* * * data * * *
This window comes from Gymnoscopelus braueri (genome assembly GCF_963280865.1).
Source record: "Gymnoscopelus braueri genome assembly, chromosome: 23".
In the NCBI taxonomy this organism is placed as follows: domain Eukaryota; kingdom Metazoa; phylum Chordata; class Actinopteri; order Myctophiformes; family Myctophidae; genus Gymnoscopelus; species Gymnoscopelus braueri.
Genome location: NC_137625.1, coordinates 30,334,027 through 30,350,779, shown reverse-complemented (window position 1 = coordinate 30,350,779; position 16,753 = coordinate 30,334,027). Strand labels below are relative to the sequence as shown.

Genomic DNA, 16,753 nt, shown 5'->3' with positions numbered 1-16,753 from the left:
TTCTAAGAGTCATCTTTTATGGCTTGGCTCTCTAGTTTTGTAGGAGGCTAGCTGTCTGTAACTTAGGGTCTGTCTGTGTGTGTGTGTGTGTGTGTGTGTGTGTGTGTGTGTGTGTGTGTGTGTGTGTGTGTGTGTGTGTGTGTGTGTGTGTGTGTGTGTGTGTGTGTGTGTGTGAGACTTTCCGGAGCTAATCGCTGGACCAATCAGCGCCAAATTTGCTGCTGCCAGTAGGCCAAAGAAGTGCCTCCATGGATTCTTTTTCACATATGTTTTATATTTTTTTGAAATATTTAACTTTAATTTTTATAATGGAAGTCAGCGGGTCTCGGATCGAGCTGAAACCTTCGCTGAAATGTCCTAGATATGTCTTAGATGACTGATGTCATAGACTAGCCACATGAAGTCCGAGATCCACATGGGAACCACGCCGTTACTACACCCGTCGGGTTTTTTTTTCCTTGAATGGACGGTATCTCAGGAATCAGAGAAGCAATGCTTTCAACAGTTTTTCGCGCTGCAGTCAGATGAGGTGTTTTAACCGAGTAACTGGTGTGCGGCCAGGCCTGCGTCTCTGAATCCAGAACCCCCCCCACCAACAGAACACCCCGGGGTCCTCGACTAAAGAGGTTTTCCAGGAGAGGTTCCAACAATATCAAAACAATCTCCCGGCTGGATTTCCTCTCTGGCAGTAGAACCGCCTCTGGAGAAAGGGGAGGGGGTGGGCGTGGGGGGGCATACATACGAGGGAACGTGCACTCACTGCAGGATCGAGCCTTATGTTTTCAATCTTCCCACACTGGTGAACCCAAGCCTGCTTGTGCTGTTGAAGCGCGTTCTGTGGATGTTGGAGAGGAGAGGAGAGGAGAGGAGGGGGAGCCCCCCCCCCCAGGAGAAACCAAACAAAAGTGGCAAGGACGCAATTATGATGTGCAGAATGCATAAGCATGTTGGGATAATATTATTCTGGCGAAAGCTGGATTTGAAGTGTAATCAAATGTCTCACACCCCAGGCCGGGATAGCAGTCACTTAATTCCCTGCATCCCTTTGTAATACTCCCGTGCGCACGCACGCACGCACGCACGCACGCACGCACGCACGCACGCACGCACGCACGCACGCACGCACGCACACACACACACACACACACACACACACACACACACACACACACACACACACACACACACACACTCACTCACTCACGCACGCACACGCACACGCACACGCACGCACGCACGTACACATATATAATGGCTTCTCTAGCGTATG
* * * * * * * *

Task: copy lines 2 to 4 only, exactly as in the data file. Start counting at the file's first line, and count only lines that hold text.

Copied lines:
Source record: "Gymnoscopelus braueri genome assembly, chromosome: 23".
In the NCBI taxonomy this organism is placed as follows: domain Eukaryota; kingdom Metazoa; phylum Chordata; class Actinopteri; order Myctophiformes; family Myctophidae; genus Gymnoscopelus; species Gymnoscopelus braueri.
Genome location: NC_137625.1, coordinates 30,334,027 through 30,350,779, shown reverse-complemented (window position 1 = coordinate 30,350,779; position 16,753 = coordinate 30,334,027). Strand labels below are relative to the sequence as shown.